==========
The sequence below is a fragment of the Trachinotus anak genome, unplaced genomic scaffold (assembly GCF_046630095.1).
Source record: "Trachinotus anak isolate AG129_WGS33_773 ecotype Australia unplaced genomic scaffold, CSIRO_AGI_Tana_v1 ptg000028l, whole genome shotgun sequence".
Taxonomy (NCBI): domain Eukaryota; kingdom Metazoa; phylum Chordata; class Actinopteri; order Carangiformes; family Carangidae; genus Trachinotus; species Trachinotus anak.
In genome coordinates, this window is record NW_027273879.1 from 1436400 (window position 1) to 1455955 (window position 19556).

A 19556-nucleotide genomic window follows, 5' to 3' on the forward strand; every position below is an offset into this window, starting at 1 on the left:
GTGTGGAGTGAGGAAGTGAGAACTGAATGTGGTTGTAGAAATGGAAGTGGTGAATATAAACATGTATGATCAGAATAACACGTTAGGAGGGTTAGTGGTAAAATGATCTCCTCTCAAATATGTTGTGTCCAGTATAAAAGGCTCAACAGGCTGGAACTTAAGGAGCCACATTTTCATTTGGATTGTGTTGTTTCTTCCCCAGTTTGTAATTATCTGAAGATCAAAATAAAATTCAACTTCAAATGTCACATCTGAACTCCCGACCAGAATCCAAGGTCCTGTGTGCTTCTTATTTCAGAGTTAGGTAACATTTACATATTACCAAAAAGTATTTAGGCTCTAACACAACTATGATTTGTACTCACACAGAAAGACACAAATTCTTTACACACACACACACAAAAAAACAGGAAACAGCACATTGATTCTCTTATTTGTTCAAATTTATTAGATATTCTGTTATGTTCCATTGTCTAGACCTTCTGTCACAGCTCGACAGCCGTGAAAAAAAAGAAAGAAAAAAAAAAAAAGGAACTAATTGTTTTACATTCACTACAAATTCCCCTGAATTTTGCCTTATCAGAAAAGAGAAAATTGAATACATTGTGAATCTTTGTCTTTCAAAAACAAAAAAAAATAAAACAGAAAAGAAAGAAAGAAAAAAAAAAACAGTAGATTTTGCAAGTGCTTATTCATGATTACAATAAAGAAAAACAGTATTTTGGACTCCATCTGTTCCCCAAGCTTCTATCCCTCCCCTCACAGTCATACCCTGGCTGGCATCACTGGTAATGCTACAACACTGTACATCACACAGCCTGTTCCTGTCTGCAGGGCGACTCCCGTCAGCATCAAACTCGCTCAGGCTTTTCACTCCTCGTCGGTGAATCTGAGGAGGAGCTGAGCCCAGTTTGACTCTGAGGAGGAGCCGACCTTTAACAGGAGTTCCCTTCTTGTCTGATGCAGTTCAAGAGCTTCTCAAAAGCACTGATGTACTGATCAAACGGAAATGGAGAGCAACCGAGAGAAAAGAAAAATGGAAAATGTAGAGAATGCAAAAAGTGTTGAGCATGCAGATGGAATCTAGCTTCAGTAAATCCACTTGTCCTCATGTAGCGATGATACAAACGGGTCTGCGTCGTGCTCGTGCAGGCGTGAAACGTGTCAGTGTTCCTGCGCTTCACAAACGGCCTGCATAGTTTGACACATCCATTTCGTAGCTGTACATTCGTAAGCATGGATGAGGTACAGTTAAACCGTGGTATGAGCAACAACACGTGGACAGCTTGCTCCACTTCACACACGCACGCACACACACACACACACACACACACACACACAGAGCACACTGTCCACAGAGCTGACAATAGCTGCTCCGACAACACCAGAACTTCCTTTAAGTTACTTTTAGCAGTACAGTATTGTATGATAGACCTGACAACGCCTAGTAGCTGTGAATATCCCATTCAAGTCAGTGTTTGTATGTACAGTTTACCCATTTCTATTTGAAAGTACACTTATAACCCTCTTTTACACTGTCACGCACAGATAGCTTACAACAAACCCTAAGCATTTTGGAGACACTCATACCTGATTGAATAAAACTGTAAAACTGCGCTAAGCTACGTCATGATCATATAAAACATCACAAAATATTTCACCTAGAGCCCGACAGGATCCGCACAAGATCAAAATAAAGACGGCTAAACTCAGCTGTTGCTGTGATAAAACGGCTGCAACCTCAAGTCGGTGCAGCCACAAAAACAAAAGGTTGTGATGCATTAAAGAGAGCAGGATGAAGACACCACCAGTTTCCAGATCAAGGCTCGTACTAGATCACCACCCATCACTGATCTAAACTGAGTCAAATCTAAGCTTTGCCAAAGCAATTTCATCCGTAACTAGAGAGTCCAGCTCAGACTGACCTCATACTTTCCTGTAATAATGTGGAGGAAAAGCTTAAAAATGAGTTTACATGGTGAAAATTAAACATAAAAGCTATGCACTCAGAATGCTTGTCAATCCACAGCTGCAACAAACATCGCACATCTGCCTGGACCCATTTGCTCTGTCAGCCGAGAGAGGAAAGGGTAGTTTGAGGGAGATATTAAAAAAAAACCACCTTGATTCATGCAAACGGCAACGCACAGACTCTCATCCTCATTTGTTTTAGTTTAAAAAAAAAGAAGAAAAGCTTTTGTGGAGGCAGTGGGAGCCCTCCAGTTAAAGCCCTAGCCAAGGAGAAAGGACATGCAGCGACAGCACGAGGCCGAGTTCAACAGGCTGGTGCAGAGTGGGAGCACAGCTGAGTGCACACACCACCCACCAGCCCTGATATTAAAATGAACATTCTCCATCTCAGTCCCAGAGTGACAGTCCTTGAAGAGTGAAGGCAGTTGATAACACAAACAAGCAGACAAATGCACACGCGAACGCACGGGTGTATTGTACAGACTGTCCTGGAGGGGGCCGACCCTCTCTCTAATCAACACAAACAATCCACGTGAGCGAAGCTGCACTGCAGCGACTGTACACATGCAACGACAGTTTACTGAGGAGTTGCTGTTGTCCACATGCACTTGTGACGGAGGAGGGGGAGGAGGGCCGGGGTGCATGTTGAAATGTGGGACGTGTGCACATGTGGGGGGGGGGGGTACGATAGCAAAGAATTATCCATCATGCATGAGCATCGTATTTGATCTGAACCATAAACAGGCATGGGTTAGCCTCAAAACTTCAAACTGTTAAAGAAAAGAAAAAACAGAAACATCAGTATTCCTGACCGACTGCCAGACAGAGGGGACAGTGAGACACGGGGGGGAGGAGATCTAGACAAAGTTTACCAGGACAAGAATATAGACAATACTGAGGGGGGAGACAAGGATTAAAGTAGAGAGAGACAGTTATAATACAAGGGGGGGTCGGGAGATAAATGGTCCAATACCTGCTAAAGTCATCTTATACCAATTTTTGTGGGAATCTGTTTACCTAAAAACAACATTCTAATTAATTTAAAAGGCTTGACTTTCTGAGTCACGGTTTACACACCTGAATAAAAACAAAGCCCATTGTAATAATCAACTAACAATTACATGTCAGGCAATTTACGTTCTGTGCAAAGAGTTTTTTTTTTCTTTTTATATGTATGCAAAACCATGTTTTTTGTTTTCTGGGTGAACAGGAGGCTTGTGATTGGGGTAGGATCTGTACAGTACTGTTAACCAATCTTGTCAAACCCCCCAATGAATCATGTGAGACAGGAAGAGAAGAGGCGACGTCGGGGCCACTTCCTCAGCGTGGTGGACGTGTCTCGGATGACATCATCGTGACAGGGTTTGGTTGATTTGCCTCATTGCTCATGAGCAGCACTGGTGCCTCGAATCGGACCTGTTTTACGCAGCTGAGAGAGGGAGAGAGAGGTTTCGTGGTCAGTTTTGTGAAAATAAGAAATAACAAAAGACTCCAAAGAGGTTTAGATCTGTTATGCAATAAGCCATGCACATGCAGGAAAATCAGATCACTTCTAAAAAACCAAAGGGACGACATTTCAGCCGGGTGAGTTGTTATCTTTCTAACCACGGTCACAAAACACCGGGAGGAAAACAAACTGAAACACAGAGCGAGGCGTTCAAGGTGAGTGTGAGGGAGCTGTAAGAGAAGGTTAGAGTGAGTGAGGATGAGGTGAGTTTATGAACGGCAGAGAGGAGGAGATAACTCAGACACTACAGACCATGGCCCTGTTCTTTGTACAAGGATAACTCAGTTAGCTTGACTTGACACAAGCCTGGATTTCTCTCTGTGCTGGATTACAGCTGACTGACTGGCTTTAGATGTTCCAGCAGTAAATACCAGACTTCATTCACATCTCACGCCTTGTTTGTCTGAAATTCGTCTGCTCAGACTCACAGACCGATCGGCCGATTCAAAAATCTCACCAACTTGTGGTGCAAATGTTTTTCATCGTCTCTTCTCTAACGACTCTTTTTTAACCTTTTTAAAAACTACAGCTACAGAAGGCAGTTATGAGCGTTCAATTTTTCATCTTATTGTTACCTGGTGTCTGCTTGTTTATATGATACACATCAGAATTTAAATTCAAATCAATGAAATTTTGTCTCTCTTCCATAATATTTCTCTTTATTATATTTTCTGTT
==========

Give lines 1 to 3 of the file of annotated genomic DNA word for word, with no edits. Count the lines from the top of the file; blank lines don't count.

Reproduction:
The sequence below is a fragment of the Trachinotus anak genome, unplaced genomic scaffold (assembly GCF_046630095.1).
Source record: "Trachinotus anak isolate AG129_WGS33_773 ecotype Australia unplaced genomic scaffold, CSIRO_AGI_Tana_v1 ptg000028l, whole genome shotgun sequence".
Taxonomy (NCBI): domain Eukaryota; kingdom Metazoa; phylum Chordata; class Actinopteri; order Carangiformes; family Carangidae; genus Trachinotus; species Trachinotus anak.